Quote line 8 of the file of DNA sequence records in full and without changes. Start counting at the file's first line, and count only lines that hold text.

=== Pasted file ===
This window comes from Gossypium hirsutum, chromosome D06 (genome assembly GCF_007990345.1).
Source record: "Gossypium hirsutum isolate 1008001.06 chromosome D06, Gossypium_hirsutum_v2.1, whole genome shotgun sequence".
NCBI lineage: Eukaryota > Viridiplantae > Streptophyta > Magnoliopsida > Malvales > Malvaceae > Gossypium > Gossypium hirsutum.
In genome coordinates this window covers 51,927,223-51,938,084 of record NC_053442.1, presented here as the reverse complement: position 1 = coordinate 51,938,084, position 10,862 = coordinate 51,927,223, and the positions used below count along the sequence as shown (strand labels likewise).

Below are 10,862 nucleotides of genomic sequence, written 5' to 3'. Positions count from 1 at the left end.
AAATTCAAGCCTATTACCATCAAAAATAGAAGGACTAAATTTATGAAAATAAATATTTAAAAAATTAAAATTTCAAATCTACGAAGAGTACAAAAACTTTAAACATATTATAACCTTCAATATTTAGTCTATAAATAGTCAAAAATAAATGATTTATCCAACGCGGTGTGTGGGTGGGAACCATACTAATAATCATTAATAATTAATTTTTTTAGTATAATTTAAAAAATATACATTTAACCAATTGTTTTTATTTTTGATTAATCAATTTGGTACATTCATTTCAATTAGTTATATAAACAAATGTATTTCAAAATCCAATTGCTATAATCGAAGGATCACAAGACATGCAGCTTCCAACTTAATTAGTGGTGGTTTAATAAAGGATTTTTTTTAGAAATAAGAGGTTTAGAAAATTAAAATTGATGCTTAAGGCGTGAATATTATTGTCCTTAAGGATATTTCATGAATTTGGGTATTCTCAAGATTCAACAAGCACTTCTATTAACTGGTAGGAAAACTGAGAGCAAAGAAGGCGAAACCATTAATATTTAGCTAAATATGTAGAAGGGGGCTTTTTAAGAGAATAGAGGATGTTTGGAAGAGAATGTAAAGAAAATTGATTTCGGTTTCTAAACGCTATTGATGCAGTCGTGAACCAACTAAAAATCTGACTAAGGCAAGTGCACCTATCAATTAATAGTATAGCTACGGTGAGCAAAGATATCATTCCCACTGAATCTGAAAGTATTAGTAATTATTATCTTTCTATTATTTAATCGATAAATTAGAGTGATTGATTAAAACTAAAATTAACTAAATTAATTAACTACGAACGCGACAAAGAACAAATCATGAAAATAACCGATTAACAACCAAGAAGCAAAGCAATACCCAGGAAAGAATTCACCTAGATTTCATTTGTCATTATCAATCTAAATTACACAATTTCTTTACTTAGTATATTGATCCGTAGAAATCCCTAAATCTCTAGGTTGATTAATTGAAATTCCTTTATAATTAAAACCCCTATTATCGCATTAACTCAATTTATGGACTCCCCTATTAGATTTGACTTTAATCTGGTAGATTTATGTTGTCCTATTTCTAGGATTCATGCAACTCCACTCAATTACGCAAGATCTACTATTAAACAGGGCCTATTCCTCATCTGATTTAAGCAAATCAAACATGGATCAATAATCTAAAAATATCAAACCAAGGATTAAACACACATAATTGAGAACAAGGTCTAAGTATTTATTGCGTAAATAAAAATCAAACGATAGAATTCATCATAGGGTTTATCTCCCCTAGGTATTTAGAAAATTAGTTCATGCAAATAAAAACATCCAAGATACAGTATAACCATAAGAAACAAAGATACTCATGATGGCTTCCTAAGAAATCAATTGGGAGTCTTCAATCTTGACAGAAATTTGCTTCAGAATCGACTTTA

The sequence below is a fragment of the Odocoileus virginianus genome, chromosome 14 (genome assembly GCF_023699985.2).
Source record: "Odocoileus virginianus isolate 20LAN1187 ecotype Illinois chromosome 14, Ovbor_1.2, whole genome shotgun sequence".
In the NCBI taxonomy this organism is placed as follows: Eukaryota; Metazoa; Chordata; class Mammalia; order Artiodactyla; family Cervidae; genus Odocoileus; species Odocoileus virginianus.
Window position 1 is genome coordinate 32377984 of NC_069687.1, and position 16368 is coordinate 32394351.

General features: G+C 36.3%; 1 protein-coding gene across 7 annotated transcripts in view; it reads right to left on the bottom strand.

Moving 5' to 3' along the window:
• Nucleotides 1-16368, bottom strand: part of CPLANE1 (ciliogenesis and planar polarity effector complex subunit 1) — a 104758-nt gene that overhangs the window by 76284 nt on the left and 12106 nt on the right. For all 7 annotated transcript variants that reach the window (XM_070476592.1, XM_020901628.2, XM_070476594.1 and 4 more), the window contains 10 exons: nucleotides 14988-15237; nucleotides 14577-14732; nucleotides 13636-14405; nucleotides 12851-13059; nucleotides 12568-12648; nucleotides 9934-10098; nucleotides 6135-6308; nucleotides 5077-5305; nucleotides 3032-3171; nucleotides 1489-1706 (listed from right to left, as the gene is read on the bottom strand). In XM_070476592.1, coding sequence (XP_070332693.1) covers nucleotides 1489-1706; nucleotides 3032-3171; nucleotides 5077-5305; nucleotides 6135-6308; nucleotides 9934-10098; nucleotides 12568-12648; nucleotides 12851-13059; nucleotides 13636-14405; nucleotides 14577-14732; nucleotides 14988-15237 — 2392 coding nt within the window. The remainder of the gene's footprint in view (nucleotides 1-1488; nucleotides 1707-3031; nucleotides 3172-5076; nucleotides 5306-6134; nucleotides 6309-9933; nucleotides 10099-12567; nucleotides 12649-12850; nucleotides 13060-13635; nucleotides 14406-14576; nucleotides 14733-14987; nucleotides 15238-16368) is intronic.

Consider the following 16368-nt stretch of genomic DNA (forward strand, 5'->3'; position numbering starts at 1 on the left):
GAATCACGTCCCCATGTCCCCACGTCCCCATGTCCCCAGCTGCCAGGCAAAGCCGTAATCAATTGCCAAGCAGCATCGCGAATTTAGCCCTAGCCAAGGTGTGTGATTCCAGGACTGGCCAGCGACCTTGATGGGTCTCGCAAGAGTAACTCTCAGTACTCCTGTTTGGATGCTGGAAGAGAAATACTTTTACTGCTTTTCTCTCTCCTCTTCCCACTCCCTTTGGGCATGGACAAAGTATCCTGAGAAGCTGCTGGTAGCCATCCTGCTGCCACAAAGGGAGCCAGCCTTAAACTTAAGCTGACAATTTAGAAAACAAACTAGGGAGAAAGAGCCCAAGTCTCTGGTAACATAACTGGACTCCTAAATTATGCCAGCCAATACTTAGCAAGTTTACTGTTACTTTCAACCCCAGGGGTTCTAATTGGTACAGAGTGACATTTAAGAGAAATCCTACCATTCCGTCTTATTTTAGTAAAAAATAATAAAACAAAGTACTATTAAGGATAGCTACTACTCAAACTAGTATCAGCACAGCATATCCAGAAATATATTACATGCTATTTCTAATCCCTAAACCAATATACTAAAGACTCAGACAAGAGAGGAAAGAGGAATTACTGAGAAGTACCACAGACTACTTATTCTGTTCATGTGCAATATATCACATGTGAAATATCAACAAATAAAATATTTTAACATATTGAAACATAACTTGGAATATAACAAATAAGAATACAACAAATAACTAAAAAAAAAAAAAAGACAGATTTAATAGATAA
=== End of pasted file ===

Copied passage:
Source record: "Odocoileus virginianus isolate 20LAN1187 ecotype Illinois chromosome 14, Ovbor_1.2, whole genome shotgun sequence".